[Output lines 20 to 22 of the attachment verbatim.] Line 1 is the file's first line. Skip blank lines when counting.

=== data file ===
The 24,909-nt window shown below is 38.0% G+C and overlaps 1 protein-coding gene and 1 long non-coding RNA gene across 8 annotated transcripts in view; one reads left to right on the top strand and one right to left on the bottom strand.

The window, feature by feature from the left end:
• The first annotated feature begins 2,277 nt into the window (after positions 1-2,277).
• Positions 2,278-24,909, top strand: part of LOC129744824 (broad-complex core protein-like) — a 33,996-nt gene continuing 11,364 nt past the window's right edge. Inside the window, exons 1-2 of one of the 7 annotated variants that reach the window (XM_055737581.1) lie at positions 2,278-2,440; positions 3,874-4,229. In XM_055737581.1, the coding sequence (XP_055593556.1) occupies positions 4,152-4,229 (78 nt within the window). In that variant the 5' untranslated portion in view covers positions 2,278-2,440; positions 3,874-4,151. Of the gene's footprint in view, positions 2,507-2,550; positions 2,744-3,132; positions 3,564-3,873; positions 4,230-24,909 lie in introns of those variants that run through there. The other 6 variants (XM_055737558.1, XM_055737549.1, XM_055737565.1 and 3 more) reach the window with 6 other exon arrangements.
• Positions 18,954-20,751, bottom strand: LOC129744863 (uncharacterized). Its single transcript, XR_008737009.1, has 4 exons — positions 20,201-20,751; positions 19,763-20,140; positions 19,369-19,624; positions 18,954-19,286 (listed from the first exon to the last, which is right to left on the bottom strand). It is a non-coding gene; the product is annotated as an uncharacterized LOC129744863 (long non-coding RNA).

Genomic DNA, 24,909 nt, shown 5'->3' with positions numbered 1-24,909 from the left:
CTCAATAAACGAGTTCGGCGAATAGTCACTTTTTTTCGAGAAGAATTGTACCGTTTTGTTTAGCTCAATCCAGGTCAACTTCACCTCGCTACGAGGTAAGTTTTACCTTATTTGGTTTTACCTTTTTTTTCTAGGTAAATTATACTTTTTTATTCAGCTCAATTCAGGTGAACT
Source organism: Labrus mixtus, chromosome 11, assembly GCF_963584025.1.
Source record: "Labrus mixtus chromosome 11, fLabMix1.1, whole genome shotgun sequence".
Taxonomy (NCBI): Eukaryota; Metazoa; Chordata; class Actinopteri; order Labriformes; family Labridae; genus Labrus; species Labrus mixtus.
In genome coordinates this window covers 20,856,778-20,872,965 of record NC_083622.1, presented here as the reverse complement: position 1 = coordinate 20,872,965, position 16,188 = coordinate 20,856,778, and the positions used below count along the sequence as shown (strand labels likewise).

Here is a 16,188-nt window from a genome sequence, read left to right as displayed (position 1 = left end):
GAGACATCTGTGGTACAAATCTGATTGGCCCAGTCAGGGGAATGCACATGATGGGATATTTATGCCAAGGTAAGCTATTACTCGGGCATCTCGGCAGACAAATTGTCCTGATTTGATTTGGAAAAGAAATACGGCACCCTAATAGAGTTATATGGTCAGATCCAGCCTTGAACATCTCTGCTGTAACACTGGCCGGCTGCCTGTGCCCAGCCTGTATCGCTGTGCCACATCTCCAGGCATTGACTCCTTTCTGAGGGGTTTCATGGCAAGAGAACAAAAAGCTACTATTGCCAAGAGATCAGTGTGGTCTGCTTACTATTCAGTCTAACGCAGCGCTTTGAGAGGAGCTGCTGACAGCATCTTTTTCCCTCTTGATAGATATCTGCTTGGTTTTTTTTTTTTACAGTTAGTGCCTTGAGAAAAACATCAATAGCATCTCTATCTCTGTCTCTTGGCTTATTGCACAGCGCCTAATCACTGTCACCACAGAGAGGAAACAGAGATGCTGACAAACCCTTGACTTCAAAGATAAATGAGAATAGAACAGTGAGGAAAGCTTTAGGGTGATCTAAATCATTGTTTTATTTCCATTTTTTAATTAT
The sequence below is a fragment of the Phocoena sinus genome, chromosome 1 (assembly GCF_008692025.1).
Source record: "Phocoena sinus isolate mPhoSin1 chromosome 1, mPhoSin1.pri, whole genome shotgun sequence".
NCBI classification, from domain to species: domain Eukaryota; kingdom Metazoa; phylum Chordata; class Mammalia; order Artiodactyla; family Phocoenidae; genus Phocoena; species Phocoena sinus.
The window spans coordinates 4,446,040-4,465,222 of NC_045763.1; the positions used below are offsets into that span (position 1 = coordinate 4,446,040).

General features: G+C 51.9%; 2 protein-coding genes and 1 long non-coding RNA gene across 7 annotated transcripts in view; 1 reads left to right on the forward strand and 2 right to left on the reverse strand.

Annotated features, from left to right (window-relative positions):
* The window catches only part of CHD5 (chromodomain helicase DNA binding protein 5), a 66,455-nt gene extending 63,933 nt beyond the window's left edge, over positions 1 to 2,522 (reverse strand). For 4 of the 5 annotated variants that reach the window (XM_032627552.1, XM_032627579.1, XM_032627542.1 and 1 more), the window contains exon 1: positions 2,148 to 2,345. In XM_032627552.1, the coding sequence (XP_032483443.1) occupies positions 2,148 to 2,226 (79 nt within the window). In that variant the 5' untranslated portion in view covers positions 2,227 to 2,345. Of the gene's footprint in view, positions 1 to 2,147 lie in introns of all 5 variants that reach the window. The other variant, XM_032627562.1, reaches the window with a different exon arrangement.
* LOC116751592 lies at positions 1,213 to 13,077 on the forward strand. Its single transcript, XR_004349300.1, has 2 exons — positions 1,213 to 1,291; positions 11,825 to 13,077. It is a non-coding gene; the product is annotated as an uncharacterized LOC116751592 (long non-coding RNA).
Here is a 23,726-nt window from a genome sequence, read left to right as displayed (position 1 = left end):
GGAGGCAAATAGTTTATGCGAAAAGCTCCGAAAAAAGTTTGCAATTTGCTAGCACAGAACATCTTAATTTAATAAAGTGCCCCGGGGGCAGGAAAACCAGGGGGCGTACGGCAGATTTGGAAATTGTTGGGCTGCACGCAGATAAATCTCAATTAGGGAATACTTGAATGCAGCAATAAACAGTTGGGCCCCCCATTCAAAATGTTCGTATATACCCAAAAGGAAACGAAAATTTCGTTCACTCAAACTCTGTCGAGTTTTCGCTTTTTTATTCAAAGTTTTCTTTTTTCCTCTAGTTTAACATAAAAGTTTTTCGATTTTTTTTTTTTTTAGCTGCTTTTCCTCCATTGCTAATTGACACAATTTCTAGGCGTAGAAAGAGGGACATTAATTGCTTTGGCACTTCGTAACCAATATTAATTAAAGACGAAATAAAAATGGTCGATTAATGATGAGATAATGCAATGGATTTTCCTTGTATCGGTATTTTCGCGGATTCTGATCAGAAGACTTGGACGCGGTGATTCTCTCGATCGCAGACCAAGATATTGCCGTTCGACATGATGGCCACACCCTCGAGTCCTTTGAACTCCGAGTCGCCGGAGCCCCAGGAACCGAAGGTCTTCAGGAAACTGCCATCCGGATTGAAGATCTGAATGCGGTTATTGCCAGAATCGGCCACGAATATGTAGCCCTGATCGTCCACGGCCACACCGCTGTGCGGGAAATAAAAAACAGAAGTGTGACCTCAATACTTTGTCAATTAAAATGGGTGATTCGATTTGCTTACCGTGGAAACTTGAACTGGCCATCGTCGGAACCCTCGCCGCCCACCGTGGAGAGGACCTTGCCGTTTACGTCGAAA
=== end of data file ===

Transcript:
* The window catches only part of CHD5 (chromodomain helicase DNA binding protein 5), a 66,455-nt gene extending 63,933 nt beyond the window's left edge, over positions 1 to 2,522 (reverse strand). For 4 of the 5 annotated variants that reach the window (XM_032627552.1, XM_032627579.1, XM_032627542.1 and 1 more), the window contains exon 1: positions 2,148 to 2,345. In XM_032627552.1, the coding sequence (XP_032483443.1) occupies positions 2,148 to 2,226 (79 nt within the window). In that variant the 5' untranslated portion in view covers positions 2,227 to 2,345. Of the gene's footprint in view, positions 1 to 2,147 lie in introns of all 5 variants that reach the window. The other variant, XM_032627562.1, reaches the window with a different exon arrangement.
* LOC116751592 lies at positions 1,213 to 13,077 on the forward strand. Its single transcript, XR_004349300.1, has 2 exons — positions 1,213 to 1,291; positions 11,825 to 13,077. It is a non-coding gene; the product is annotated as an uncharacterized LOC116751592 (long non-coding RNA).
Here is a 23,726-nt window from a genome sequence, read left to right as displayed (position 1 = left end):